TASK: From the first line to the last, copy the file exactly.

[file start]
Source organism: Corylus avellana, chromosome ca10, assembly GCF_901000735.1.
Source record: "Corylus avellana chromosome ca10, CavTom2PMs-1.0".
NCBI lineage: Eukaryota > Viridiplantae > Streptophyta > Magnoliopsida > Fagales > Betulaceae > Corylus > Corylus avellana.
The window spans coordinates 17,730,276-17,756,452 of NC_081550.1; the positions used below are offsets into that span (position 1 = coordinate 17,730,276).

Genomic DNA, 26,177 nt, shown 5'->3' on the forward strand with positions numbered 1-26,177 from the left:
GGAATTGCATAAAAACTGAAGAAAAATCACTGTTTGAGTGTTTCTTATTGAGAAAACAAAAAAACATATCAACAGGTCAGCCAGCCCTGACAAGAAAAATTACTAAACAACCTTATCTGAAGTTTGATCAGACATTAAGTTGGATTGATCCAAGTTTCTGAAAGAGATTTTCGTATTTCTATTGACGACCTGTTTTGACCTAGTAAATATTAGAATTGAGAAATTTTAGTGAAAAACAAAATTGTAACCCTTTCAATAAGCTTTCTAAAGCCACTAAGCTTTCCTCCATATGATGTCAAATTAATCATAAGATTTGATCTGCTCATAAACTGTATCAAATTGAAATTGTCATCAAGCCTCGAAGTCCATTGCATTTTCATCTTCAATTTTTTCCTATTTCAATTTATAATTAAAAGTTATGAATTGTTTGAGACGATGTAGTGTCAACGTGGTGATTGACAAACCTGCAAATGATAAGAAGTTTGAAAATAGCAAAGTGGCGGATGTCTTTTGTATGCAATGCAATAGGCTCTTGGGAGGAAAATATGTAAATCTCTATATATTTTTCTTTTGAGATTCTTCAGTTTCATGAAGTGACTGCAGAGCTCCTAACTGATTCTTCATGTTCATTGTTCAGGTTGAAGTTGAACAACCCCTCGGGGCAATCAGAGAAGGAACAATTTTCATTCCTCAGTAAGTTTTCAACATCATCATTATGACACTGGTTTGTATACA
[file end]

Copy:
Source organism: Corylus avellana, chromosome ca10, assembly GCF_901000735.1.
Source record: "Corylus avellana chromosome ca10, CavTom2PMs-1.0".
NCBI lineage: Eukaryota > Viridiplantae > Streptophyta > Magnoliopsida > Fagales > Betulaceae > Corylus > Corylus avellana.
The window spans coordinates 17,730,276-17,756,452 of NC_081550.1; the positions used below are offsets into that span (position 1 = coordinate 17,730,276).

Genomic DNA, 26,177 nt, shown 5'->3' on the forward strand with positions numbered 1-26,177 from the left:
GGAATTGCATAAAAACTGAAGAAAAATCACTGTTTGAGTGTTTCTTATTGAGAAAACAAAAAAACATATCAACAGGTCAGCCAGCCCTGACAAGAAAAATTACTAAACAACCTTATCTGAAGTTTGATCAGACATTAAGTTGGATTGATCCAAGTTTCTGAAAGAGATTTTCGTATTTCTATTGACGACCTGTTTTGACCTAGTAAATATTAGAATTGAGAAATTTTAGTGAAAAACAAAATTGTAACCCTTTCAATAAGCTTTCTAAAGCCACTAAGCTTTCCTCCATATGATGTCAAATTAATCATAAGATTTGATCTGCTCATAAACTGTATCAAATTGAAATTGTCATCAAGCCTCGAAGTCCATTGCATTTTCATCTTCAATTTTTTCCTATTTCAATTTATAATTAAAAGTTATGAATTGTTTGAGACGATGTAGTGTCAACGTGGTGATTGACAAACCTGCAAATGATAAGAAGTTTGAAAATAGCAAAGTGGCGGATGTCTTTTGTATGCAATGCAATAGGCTCTTGGGAGGAAAATATGTAAATCTCTATATATTTTTCTTTTGAGATTCTTCAGTTTCATGAAGTGACTGCAGAGCTCCTAACTGATTCTTCATGTTCATTGTTCAGGTTGAAGTTGAACAACCCCTCGGGGCAATCAGAGAAGGAACAATTTTCATTCCTCAGTAAGTTTTCAACATCATCATTATGACACTGGTTTGTATACA